My oldest has had to many cavities in his baby teeth to count. None on the front ones though. I have had all of those filled at the regular dentist. I felt that they need addressed to prevent further decay and potential problems such as pain, infection or decay affecting his permanant teeth. He was five when we found his first four cavities. So far he does have two pits in his front permanant bottom teeth, although I was told they were very superficial and otherwise his enamal is hard. He has two wite spots on two of his top permanant front teeth, but otherwise they are fine too. He is not gluten free, but very well may be by the end of next month (have a gi consult next week for him).

I would seek a second opinion as to other treatment options for your son. I would think that something less invasive could be done and still fill the cavities. He still will have those teeth for another 4-5 years. Not only are they needed for eating but I would think they will play a part in proper speach development also.

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We went through this with our middle child.

We did get a second opinion, and I am so glad we did.

The first dentist, like yours, told us that there were several cavities in the front teeth that needed to be addressed immediately or he would have severe problems with his secondary teeth, including more decay.

The second dentist looked, said, "hmmm, I see a lot of discoloration here...but it's not soft, it's hard. That means it's actually NOT decay. Did you have either antibiotics or iron supplements during pregnancy?" (I had BOTH.)

Apparently, those can both cause major discoloration that appears quite similar to decay.

The second dentist (to whom we will always be grateful) also told us that even if it HAD been decay, his recommendation would be to leave it alone--front baby teeth are the first to fall out, and he said in his 30 years of experience, he had never seen any child with decay in the front teeth have the secondary teeth affected, with the exception of kids who chewed sugary gum, constantly snacked on sticky-sweet snacks, and drank soda pop, milk drinks, or fruit juice instead of the recommended water.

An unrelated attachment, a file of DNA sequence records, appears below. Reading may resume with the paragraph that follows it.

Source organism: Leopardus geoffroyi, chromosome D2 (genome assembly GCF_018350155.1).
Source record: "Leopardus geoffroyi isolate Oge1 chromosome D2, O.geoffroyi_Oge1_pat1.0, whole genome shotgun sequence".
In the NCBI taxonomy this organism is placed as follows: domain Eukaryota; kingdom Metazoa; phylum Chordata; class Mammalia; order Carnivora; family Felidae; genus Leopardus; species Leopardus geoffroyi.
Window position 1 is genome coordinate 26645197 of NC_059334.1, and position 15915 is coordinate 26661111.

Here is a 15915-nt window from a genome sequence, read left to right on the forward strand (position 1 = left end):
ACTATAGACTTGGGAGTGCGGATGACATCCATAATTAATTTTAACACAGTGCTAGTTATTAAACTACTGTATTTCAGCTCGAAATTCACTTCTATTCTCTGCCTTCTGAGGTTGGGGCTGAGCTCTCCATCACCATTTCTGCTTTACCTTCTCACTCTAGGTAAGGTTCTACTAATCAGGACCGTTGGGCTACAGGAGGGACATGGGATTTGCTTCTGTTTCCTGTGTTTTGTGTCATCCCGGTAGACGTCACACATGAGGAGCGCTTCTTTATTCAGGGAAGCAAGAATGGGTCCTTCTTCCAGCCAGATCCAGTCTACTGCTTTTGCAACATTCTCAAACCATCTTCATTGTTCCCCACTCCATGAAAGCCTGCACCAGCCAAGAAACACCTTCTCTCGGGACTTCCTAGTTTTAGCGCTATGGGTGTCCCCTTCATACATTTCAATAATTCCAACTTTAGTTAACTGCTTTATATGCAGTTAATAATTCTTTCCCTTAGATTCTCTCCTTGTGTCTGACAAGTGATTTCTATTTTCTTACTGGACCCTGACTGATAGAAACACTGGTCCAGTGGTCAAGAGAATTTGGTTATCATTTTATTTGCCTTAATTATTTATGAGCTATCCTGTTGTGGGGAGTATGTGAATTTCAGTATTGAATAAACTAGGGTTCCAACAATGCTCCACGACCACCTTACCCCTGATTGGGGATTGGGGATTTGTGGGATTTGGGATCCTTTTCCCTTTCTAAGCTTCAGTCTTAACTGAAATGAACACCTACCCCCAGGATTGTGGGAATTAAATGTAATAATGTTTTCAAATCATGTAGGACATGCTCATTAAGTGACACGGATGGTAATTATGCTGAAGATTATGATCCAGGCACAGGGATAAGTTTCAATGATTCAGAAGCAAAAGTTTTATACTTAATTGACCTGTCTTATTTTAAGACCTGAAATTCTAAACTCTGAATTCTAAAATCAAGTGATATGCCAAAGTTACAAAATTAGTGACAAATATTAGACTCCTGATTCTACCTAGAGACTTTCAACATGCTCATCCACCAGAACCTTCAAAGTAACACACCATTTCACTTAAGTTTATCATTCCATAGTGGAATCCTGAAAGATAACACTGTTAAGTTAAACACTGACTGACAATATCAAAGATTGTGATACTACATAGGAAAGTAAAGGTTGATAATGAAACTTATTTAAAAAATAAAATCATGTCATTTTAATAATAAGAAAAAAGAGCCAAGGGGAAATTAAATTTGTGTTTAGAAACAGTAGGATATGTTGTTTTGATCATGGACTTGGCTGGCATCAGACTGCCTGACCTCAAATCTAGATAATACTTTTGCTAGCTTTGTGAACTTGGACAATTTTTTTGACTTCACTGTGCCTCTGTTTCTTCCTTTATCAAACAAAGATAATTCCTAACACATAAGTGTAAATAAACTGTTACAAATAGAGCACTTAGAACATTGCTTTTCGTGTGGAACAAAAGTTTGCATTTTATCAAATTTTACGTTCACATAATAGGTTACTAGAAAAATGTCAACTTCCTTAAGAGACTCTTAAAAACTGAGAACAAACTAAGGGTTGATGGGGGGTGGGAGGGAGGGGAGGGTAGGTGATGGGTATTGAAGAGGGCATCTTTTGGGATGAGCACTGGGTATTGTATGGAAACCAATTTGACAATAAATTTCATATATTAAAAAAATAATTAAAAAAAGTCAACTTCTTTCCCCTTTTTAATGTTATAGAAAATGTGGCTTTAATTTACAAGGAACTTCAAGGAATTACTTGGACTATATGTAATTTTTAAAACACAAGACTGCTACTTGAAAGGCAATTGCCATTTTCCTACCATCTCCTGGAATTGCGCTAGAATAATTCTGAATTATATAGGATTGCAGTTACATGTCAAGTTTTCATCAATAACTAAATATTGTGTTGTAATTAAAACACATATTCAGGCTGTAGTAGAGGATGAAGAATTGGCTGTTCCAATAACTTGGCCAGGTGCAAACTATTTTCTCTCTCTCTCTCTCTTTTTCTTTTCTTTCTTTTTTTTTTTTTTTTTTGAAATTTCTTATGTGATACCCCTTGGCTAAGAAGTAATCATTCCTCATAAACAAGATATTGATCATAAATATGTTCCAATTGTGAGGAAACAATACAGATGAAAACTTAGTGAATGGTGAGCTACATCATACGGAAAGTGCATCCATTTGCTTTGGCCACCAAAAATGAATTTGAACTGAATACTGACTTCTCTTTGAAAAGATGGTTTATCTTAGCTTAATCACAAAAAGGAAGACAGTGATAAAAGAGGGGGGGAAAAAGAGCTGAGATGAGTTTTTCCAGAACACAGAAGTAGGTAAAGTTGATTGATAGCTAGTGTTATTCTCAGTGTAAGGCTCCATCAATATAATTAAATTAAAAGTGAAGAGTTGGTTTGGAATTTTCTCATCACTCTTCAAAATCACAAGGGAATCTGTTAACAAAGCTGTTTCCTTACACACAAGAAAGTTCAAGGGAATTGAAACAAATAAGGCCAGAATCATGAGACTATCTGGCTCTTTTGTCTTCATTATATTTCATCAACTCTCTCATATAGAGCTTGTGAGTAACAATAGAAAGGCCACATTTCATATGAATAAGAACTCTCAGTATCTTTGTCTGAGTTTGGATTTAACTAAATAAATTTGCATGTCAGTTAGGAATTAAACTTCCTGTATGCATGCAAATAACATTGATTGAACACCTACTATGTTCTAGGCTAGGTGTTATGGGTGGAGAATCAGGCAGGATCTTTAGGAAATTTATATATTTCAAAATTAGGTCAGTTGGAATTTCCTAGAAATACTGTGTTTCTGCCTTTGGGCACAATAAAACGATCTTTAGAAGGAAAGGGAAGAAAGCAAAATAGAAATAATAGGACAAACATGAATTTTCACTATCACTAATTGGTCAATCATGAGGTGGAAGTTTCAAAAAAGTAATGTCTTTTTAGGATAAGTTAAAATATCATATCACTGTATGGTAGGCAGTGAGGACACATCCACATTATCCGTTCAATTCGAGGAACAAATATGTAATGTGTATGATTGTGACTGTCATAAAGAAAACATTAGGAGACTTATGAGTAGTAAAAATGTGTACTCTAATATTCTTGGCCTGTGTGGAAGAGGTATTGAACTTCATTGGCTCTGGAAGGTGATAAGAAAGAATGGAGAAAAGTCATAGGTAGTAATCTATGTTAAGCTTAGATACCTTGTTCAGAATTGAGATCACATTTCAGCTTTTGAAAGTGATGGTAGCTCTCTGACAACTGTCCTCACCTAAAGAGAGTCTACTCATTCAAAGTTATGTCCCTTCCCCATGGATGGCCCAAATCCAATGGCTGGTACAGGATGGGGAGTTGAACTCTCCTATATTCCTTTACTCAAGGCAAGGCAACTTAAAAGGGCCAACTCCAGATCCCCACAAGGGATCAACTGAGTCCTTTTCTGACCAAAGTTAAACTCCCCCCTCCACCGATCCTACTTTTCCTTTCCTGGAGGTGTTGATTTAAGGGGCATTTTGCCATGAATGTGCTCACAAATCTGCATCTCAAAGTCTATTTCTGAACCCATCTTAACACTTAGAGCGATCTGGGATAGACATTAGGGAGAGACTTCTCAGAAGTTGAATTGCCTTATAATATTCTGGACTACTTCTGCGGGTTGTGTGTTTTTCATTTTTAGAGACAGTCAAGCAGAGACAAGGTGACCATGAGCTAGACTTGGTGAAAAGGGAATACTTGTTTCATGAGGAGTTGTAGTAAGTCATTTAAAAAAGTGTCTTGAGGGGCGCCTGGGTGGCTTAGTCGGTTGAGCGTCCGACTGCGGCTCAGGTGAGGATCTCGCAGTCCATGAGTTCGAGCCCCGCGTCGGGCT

What really makes me upset is that the first dentist KNEW that our older child had had some severe developmental issues following a major surgery. Although mortality rates for pediatric dental surgery are low, they do exist--there are cases every year where the child dies on the table, from the anesthesia.

According to the second dentist, that first dentist should have known that this was not decay; yet she was willing to put our child's life at risk for either cosmetic reasons (best case scenario) or for her own bank account (worst case scenario).

Our child's secondary teeth came in just fine. No problems whatsoever.

When you think about it, we are completely at the mercy of whatever dentist we see, unless we get a second opinion. They can tell us that we need all kinds of complicated interventions: fillings, crowns, implants, etc., and we don't have the education (unless we are dentists ourselves) to question or argue.

I still have 3 baby teeth myself. I decided to find a new dentist, after the one I'd been going to kept insisting that I needed to have them all pulled (I was having no problems with them) and implants put in instead.

I thought I'd found one I liked--but then he told me that he had to pull one because it was clearly infected (I had absolutely no symptoms). I didn't let him pull it, and saw yet another dentist, who told me that it was just fine.

I'm sure that dentists are all having a difficult time with the dental insurance companies, but that doesn't mean that they have the right to deceive like that.

It's another case of consumer, beware.

Please get a second, or if necessary, third opinion.

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I would also get a second opinion. I haven't had to deal with extensive cavities in my kids, but my daughter has had two dental procedures. She had baby teeth taken out two different times due to mouth crowding/orthodontics concerns. The first time the dentist was just going to use laughing gas. But my daughter was so anxious (at age 10) by the time we got back there, her dentist refused to do the procedure. (My kids' dentist tries to avoid anxiety as much as possible. She doesn't want her patients to grow up scared of going to the dentist). She had us come back the next day and gave my daughter oral demerol which made her really loopy and out of it. She didn't remember the procedure at all. I believe it's called conscious sedation. I think the equivalent drug for a younger child would be Versed. Not sure if it's applicable to your child's situation, but it's worth asking about. Your child has to fast for 12 hours, and the dentist's office has him drink it 30 minutes or so before the procedure. No need for an anesthesiologist.